G2E: AGEM annual awards honor retired gaming exec Tom Nieman, late journalist Dave Palermo

October 14, 2019 10:58 PM
  • CDC Gaming Reports
October 14, 2019 10:58 PM
  • CDC Gaming Reports

Former JCM Global executive Tom Neiman and longtime gaming journalist Dave Palermo, who passed away in July, were named Monday as the recipients of two annual awards sponsored by the Association of Gaming Equipment Manufacturers (AGEM). 

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The trade organization announced the awards ahead of the Global Gaming Expo in Las Vegas. Nieman was honored with the 2019 Jens Halle Memorial Award Honoring Excellence in Commercial Gaming Professionalism. Palermo is the recipient of the 2019 Peter Mead Memorial Award Honoring Excellence in Gaming Media & Communications.  

The awards will be presented at 4 p.m. Wednesday at AGEM’s booth at the G2E tradeshow inside the Sands Expo and Convention Center. 

Nieman, 70, retired earlier this year after a 47-year career in the gaming industry. He began his career with Bally Manufacturing in Chicago, staying with the company from 1972 through 1984. He conceived and oversaw the licensing of Bally’s amusement products, securing dozens of licenses from film studios, the music industry and celebrities. The effort laid the foundation for the same focus on branded titles in the slot machine business. 

Nieman helped further the growth of the U.S. lottery industry while at Scientific Games. He was a member of the marketing team that launched the lotteries in Iowa, West Virginia and California. Nieman then took a series of senior marketing positions in Las Vegas with Bally Gaming, Shuffle Master and JCM Global, where he was vice president of worldwide Marketing for the Japan-based automated transaction solutions company. 

AGEM President Luke Orchard said Nieman helped shape our industry not simply through a half century of working, but more importantly by being innovative, creative, humble and generous. Orchard said Nieman crossed paths many times with Jens Halle. 

Tom has traveled the world, shaking hands and spreading his positive energy while moving business forward and representing the supplier sector with integrity and vision,” Orchard said.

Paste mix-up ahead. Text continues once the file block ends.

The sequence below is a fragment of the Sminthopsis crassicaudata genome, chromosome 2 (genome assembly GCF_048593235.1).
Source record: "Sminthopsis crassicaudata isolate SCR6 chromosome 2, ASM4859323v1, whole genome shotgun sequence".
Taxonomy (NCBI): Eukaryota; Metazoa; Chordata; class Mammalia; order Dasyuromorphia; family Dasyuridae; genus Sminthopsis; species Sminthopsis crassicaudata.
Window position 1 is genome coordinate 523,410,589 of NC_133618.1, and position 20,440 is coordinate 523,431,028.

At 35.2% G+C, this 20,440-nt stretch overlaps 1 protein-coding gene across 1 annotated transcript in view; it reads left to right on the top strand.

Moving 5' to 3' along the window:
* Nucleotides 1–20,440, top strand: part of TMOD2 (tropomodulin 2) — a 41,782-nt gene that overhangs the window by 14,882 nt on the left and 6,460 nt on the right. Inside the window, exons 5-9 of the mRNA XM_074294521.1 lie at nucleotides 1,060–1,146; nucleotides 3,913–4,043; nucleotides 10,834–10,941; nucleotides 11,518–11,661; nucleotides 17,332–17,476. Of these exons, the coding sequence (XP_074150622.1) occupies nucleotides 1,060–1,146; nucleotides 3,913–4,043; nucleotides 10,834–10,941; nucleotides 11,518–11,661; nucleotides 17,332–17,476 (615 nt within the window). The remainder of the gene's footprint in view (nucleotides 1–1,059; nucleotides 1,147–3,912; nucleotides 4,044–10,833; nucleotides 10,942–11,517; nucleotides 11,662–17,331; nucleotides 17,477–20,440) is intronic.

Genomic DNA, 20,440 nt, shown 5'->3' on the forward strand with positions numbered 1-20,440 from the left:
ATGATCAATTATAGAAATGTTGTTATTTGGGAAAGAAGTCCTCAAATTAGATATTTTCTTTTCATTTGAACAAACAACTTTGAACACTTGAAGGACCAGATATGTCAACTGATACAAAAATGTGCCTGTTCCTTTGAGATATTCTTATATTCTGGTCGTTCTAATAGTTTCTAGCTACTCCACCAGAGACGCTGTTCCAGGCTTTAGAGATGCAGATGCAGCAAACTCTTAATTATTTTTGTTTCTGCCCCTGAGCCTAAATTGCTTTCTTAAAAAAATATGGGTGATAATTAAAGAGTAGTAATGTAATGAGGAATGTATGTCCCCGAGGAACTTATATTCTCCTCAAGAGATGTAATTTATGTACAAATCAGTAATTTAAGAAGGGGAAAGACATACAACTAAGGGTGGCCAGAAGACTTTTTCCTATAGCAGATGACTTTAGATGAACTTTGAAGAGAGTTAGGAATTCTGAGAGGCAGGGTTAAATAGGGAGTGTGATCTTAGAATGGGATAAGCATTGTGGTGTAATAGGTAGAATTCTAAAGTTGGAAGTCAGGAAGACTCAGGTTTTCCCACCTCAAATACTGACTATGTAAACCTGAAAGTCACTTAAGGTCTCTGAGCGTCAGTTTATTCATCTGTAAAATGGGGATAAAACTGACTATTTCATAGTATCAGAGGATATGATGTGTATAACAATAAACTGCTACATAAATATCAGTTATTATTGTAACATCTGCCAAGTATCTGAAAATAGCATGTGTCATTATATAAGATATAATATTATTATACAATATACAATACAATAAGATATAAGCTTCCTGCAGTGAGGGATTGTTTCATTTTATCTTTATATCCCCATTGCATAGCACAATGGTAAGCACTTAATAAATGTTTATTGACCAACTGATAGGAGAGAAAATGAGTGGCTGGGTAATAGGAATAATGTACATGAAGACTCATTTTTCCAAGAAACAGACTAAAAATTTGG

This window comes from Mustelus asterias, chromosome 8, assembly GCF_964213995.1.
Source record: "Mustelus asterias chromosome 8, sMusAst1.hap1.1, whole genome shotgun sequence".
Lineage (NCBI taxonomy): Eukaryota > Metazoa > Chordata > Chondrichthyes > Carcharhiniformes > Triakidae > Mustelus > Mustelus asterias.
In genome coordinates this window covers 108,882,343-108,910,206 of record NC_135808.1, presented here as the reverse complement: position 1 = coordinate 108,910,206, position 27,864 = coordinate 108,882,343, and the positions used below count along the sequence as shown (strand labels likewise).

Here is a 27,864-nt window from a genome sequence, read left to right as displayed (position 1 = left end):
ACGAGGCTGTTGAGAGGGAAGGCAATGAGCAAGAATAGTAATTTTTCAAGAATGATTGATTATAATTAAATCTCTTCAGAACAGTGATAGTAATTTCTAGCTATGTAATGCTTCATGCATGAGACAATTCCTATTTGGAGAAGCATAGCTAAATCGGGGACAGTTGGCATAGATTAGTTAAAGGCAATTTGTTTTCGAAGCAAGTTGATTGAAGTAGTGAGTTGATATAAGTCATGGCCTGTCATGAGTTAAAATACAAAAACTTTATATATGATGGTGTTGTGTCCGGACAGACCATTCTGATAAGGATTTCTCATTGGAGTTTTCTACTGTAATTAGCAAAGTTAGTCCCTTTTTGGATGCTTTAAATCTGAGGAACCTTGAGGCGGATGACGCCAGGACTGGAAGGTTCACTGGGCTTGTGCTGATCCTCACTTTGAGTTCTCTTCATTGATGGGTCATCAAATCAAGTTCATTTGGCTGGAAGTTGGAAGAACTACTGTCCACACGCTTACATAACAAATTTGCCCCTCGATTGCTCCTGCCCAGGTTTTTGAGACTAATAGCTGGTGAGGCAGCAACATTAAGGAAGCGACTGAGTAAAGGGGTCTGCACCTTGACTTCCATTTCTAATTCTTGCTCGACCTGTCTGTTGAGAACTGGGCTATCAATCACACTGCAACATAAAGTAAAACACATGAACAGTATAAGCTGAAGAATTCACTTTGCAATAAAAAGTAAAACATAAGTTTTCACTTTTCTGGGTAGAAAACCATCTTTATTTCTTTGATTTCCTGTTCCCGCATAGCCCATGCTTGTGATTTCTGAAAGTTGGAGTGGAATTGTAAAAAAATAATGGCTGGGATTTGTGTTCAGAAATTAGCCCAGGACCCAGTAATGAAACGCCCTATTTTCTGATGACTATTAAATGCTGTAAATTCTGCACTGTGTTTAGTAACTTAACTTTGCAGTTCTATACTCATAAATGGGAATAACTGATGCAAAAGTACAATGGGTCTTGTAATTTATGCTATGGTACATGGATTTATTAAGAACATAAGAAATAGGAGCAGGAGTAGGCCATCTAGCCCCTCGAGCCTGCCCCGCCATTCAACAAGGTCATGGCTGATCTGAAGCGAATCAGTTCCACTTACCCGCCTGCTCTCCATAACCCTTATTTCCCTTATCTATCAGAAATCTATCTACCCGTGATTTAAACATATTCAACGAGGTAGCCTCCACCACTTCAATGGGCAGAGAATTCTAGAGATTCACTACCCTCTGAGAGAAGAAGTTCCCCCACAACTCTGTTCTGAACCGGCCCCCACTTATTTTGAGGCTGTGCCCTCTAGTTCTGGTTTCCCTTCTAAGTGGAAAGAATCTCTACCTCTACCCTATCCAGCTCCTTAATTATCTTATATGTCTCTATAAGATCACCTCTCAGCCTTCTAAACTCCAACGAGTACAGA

Nieman. who also served as AGEM President from 2017-19, was the driving force behind the annual AGEM-AGA Golf Classic that has so far raised more than $2 million for the National Center for Responsible Gaming. 

Palermo worked for 13 newspapers during a 33year journalism career that culminated with his being widely viewed as the preeminent journalist on Native American gaming issues. He embraced the Indian Country beat and was passionate about Native American sovereignty, history and social problems and programs, with an emphasis on assisting tribal communities progress in a positive direction. 

Palermo was introduced to the gaming beat while at the Las Vegas Review-Journal in the mid-1990s and served his last newspaper post in Biloxi at the Sun Herald before ultimately returning to Las Vegas and contributing to Global Gaming Business magazine and several other industry publications. 

“Dave was certainly one of a kind, and his gruff exterior could clash with his soft side, but the dedication to both his craft and to Native American issues overall was evident to all who followed his work,” said AGEM Executive Director Marcus Prater. 

Palermo started at the Daily Herald in Arlington Heights, Illinois, before moving in 1977 to Los Angeles, where he won one of his more than 30 career awards, including the Investigative Reporters and Editors’ Award in 1982 while at the Orange County Register 

Palermo was 71 when he took his own life in July. 

“We let the nominating criteria guide the selection of these AGEM Memorial Awards, and when you see the Peter Mead trait of ‘taking risks and questioning the status quo,’ that’s exactly what Dave did when it came to advocacy for tribal issues and where gaming intersected with those issues,” Prater said“His legacy lives on through his stories and the impact they made and now through this award as well.” 

The annual AGEM awards program acknowledges the lasting impacts on gaming by Halle and Mead, two distinctive industry veterans who died unexpectedly in 2015.